But Whitaker's does reward the browser with a barrage of immaculate facts. One and a half million cars were stolen in America in 1992, for instance. Even the weather data is rewarding. The hoteliers of Torquay will no doubt be glad to have it confirmed that their town is the warmest and sunniest spot in England, though their cousins in Penzance probably didn't need telling that theirs was the wettest, just pipping damp Tiree. Perhaps they would be happy to know that nearly two yards of rain (73.62 inches) fell on the Ile de Reunion on a single day in 1952. You had to be tall to survive that one.

The economic statistics are full of revelations also. The figures are for1993, before the fruits of the present exciting low-inflation export-led recovery became so clear, but it is interesting to note that a year ago the pound was falling slightly not just against European currencies but also against the Estonian Kroon and - appropriately enough - the Christmas Island dollar. Not all is lost, thank goodness: the pound strengthened noticeably against the Belize dollar, the Burundi franc and the Laotian Kip.

It would be wonderful if all this data were on-line. Bizarre connections could be drawn between the number of gallons per second that fall over Cauldron Snout (England's top waterfall) and tidal fluctuations in the North Sea; unusual comparisons could bemade between, say, defence spending in the developed countries and wars in the third world. All those trade details - imports of oil seed and oleaginous fruit, hides, skins and furskins, raw - could be massaged and polished and referred to at will.

There is an undeniable poetry in all these facts. Next year's night sky, in particular, is described with frosty calm. Cancel your plans for February and check out this: "Mercury passes through inferior conjunction on the 3rd and remains too close to theSun for observation throughout the month ... Mars is a few degrees north of Regulus at the beginning of the month but its retrograde motion takes it to the wester edge of the constellation of Leo."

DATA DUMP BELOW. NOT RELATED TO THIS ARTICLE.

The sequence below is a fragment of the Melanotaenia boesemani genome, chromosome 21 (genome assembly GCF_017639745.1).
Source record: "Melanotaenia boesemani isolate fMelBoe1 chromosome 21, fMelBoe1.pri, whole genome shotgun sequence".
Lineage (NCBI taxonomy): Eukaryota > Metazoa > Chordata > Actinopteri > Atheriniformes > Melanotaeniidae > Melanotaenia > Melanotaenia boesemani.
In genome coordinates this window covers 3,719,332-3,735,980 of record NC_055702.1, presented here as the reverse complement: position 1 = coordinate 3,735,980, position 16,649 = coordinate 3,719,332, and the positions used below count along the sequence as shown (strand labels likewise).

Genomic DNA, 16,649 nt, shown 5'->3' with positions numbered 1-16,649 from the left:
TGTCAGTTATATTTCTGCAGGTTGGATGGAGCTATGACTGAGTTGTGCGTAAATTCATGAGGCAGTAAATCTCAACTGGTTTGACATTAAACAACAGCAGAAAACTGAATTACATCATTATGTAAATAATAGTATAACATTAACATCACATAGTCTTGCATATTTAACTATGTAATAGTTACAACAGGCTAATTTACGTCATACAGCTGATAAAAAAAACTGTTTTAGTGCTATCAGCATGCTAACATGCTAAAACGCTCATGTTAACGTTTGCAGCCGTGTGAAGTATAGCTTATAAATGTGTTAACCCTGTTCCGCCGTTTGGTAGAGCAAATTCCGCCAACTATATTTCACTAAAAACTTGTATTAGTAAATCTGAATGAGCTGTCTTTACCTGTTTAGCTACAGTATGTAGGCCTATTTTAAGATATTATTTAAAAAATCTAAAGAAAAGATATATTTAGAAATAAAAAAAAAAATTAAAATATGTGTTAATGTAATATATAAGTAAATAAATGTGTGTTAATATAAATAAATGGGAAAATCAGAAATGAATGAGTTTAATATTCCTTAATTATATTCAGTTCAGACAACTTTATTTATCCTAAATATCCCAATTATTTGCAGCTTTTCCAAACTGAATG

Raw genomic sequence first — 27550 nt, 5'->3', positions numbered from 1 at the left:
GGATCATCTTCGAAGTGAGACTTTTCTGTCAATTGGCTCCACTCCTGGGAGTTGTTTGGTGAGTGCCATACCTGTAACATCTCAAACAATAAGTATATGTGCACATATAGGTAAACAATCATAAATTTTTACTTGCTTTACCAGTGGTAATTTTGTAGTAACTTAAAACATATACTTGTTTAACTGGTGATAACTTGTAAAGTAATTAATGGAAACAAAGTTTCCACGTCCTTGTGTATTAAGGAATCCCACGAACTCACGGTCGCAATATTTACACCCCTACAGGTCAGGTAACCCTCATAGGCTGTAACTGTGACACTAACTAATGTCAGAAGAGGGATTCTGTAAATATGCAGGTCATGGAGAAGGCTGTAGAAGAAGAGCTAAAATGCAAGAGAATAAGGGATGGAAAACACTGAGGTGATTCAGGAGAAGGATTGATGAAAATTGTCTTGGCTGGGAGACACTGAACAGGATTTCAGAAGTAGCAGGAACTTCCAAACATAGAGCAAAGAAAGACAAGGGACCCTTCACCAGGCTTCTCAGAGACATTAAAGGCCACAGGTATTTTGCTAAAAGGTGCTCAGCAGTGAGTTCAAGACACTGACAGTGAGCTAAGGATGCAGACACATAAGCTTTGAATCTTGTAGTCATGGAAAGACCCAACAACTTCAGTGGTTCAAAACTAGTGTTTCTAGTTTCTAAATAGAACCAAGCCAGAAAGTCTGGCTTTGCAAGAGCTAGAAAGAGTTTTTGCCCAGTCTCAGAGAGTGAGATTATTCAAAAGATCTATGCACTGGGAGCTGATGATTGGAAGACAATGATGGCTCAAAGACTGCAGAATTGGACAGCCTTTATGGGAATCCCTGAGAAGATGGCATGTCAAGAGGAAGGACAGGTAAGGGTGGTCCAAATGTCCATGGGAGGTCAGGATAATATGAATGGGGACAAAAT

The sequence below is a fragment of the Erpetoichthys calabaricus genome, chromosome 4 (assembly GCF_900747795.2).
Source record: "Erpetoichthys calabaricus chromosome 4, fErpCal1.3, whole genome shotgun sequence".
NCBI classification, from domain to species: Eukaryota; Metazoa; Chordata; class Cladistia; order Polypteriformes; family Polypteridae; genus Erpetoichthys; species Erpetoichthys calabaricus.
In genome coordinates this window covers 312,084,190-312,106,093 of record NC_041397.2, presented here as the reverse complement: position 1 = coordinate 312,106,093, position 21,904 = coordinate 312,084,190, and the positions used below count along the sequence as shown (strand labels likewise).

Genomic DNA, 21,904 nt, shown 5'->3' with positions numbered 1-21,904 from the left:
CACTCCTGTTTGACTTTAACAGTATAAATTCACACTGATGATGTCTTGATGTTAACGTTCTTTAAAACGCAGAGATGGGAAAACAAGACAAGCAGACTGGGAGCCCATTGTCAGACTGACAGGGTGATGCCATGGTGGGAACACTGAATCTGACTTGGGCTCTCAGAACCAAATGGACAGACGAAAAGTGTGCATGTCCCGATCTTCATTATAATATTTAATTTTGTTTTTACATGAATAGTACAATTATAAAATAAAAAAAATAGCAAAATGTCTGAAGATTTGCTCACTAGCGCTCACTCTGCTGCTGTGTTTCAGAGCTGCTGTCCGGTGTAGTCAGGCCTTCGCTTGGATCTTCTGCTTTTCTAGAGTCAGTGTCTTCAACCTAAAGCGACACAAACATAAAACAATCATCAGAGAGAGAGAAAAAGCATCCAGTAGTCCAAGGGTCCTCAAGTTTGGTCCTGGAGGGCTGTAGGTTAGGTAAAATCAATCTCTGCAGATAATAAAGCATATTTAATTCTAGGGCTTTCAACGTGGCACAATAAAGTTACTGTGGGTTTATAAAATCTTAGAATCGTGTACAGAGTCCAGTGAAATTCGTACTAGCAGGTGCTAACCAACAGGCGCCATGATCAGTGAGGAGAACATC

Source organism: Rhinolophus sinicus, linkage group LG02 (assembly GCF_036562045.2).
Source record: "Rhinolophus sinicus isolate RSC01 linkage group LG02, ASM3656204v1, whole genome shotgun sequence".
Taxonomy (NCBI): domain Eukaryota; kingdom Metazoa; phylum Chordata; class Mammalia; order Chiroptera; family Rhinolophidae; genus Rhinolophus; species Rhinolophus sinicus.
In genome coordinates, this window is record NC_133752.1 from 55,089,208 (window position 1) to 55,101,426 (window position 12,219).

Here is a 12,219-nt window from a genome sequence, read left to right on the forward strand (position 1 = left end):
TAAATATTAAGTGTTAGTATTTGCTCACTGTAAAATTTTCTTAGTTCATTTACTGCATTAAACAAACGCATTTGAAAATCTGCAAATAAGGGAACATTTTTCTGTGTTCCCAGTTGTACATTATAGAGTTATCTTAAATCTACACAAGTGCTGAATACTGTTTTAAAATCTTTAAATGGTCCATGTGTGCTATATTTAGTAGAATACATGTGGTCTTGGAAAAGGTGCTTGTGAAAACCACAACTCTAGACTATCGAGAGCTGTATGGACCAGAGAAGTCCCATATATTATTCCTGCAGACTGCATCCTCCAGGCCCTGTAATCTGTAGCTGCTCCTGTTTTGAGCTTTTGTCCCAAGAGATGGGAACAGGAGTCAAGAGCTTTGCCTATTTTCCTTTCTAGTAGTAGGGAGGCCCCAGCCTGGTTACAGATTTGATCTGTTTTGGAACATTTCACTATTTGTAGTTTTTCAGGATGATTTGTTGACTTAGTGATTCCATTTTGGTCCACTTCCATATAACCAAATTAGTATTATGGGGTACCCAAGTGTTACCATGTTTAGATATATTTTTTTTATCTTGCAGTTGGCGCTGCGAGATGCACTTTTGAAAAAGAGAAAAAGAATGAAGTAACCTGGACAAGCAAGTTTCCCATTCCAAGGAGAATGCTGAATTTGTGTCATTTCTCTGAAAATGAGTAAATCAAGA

Astronomy is a zone of wonder so rarefied we can hardly blame the authors for sounding sniffy about worldly concerns. "The evening cone," they write, "may be observed in the western sky after the end of twilight from the 16th onwards. This faint phenomenon is only visible in good conditions, in the absence of both moonlight and artificial lighting." For most of us the moon is a big enough thrill, but for these medieval stargazers it is merely a blot on the stellar landscape.

It is possible, indeed, to find something of the same remote astronomical zeal running through the entire volume. It assumes, like all the best reference works, that knowledge is somehow unequivocal and fixed and well-ordered, or at least that you can always clobber uncertainty on the head with the right bit of information. It assumes that questions do have definite answers, and that if they don't they can't be worth asking. In the end there is something a bit rum and glum in the assured, sober tone.

But nothing that still calls itself an almanack would be complete without some bit of dotty-sounding wisdom. I was glad to see that Dr Alexander Buchan's list of climatic tendencies in 1897 has been refined and updated. It shows that 18-24 December is usually anticyclonic - cold and sunny - while 25 December- 1 January tends to be "stormy". So there we have it. I'm dreaming of a white Christmas.